“I … I just lost my contact lens.  It’s fine. I found it.  See?  It’s here in my hand.  You probably can’t see it but it’s right there.” said Julie, pointing somewhere between her finger and infinity.

“Are you sure ma’am?  We’ve been watching you on the overhead security camera.  Me an’ Bob.  You’ve just been sitting here for over an hour now.  Bob thought maybe you figured this was a bathroom.”

“Wha…. WHAT?  No!   And who uses the bathroom for an hour?  I lost my contact! I just sat down in here to look for it.  And sometimes I lose track of time when I … sit.  Everything’s good now. I found my contact lens, I’ll just get myself out of here now.”

By now there was a crowd of course.  Bored holiday shoppers desperate for anything that might divert their attention away from their lists.

Julie gathered up her knees, parted the robes and emerged from the circle of clothing as dignified as one could with a pretend contact lens in their hand and hair staticky enough to run a toaster if you plugged one into her ear. Brushing herself off she thanked the security guard for his service to the country and tried to make her way out of the store.

“Ma’am?  Ma’am I’m sorry ma’am but I’m going to have to bring you into the security room”.

“For WHAT?  For losing a contact lens?!”  Julie started to walk out the door when “Bob” rounded the corner towards her.  She knew it was Bob because Bob looked exactly like someone who’d suggest a clothing rack might be misinterpreted as a bathroom.  Bob looked like he thought many things were probably a bathroom; walls, fire pits, clothing racks, ice cream cones.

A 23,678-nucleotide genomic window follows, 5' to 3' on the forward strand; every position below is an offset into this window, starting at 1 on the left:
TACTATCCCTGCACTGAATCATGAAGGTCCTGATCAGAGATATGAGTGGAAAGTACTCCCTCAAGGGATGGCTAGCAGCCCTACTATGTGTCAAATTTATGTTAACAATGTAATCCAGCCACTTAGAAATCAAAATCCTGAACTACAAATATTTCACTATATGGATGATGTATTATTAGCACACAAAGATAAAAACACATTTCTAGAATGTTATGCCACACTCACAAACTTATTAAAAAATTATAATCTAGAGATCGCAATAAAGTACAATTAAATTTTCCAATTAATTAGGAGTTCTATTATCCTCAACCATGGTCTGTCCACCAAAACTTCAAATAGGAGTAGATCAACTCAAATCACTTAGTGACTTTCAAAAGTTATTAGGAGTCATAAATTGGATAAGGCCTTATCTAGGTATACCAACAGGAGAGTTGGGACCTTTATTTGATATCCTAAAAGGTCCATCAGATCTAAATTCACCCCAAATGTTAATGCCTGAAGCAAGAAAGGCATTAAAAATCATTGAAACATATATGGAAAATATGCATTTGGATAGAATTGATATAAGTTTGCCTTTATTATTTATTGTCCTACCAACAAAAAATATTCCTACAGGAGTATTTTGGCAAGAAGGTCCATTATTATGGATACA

Before she even thought about running, Bob had taken her down with some kind of sleek martial arts move you’d never expect out of a man with  chocolate eclair in his hair.

Over the next 45 minutes, 35 year old Julie, valedictorian of her graduating high school class (of 14), holder of one of only 12 keys to the animal shelter, and  environmental advocate (when she could be bothered) … cried.

The adolescent security guard (who she’d learned was Will) and Bob brought her into the small security room in front of everyone at the mall including her horrible neighbour Mrs. Adamore.  The crying started as they escorted her past the store windows and she caught a glimpse of her reflection, hair standing almost straight up but a little more to the left, a smudge of mascara under her eyes,  pants untucked from her really cute winter boots and 4 ounces of lint stuck to her bum which, for some reason, a random stranger was trying to wipe off of her.

The sight of herself combined with all these stupid windows done up for the holidays in a false display of cheer pushed her over the edge.  There was nothing cheery about the holidays.  Nothing cheery about great big fake snowflakes, kids building snowmen or twinkling lights dancing to that stupid devil-man Bing Crosby.  The holidays were a life sucking pit of horrid which reduced Julie to a heaving, sobbing, dripping mess every December.

Why did this happen to Julie every year? Why wasn’t December the joyous, greeting card experience every made-for-tv movie made it out to be?

Because Julie didn’t take the Christmas Pledge.





Do it.